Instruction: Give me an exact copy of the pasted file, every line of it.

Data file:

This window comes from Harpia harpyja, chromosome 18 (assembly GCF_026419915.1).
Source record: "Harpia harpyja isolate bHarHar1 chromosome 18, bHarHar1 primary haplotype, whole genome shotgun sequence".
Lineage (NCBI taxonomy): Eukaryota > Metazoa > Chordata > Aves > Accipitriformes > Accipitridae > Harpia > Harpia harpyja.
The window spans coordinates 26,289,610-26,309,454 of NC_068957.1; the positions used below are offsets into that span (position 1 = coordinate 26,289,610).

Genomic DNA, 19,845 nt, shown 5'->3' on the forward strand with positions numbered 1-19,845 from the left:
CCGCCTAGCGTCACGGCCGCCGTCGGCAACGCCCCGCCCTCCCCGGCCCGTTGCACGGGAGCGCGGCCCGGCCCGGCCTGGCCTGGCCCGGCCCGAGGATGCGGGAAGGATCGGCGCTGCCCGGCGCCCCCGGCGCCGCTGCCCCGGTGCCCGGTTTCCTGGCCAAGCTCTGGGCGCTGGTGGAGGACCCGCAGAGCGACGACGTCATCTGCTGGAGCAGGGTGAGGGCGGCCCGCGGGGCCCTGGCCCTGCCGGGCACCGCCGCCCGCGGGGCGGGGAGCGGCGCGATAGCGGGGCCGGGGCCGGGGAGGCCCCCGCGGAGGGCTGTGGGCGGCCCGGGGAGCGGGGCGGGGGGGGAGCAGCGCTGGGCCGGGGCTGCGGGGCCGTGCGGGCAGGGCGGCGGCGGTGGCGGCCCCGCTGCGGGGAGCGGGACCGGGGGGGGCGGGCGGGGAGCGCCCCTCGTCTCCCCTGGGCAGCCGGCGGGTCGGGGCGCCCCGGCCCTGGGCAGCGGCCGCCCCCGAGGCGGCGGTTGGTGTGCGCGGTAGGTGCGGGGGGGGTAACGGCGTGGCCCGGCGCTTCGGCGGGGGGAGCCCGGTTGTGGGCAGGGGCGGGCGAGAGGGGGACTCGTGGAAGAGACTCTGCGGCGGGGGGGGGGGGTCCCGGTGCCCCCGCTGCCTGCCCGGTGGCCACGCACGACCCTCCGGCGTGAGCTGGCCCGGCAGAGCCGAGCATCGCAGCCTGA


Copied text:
This window comes from Harpia harpyja, chromosome 18 (assembly GCF_026419915.1).
Source record: "Harpia harpyja isolate bHarHar1 chromosome 18, bHarHar1 primary haplotype, whole genome shotgun sequence".
Lineage (NCBI taxonomy): Eukaryota > Metazoa > Chordata > Aves > Accipitriformes > Accipitridae > Harpia > Harpia harpyja.
The window spans coordinates 26,289,610-26,309,454 of NC_068957.1; the positions used below are offsets into that span (position 1 = coordinate 26,289,610).

Genomic DNA, 19,845 nt, shown 5'->3' on the forward strand with positions numbered 1-19,845 from the left:
CCGCCTAGCGTCACGGCCGCCGTCGGCAACGCCCCGCCCTCCCCGGCCCGTTGCACGGGAGCGCGGCCCGGCCCGGCCTGGCCTGGCCCGGCCCGAGGATGCGGGAAGGATCGGCGCTGCCCGGCGCCCCCGGCGCCGCTGCCCCGGTGCCCGGTTTCCTGGCCAAGCTCTGGGCGCTGGTGGAGGACCCGCAGAGCGACGACGTCATCTGCTGGAGCAGGGTGAGGGCGGCCCGCGGGGCCCTGGCCCTGCCGGGCACCGCCGCCCGCGGGGCGGGGAGCGGCGCGATAGCGGGGCCGGGGCCGGGGAGGCCCCCGCGGAGGGCTGTGGGCGGCCCGGGGAGCGGGGCGGGGGGGGAGCAGCGCTGGGCCGGGGCTGCGGGGCCGTGCGGGCAGGGCGGCGGCGGTGGCGGCCCCGCTGCGGGGAGCGGGACCGGGGGGGGCGGGCGGGGAGCGCCCCTCGTCTCCCCTGGGCAGCCGGCGGGTCGGGGCGCCCCGGCCCTGGGCAGCGGCCGCCCCCGAGGCGGCGGTTGGTGTGCGCGGTAGGTGCGGGGGGGGTAACGGCGTGGCCCGGCGCTTCGGCGGGGGGAGCCCGGTTGTGGGCAGGGGCGGGCGAGAGGGGGACTCGTGGAAGAGACTCTGCGGCGGGGGGGGGGGGTCCCGGTGCCCCCGCTGCCTGCCCGGTGGCCACGCACGACCCTCCGGCGTGAGCTGGCCCGGCAGAGCCGAGCATCGCAGCCTGA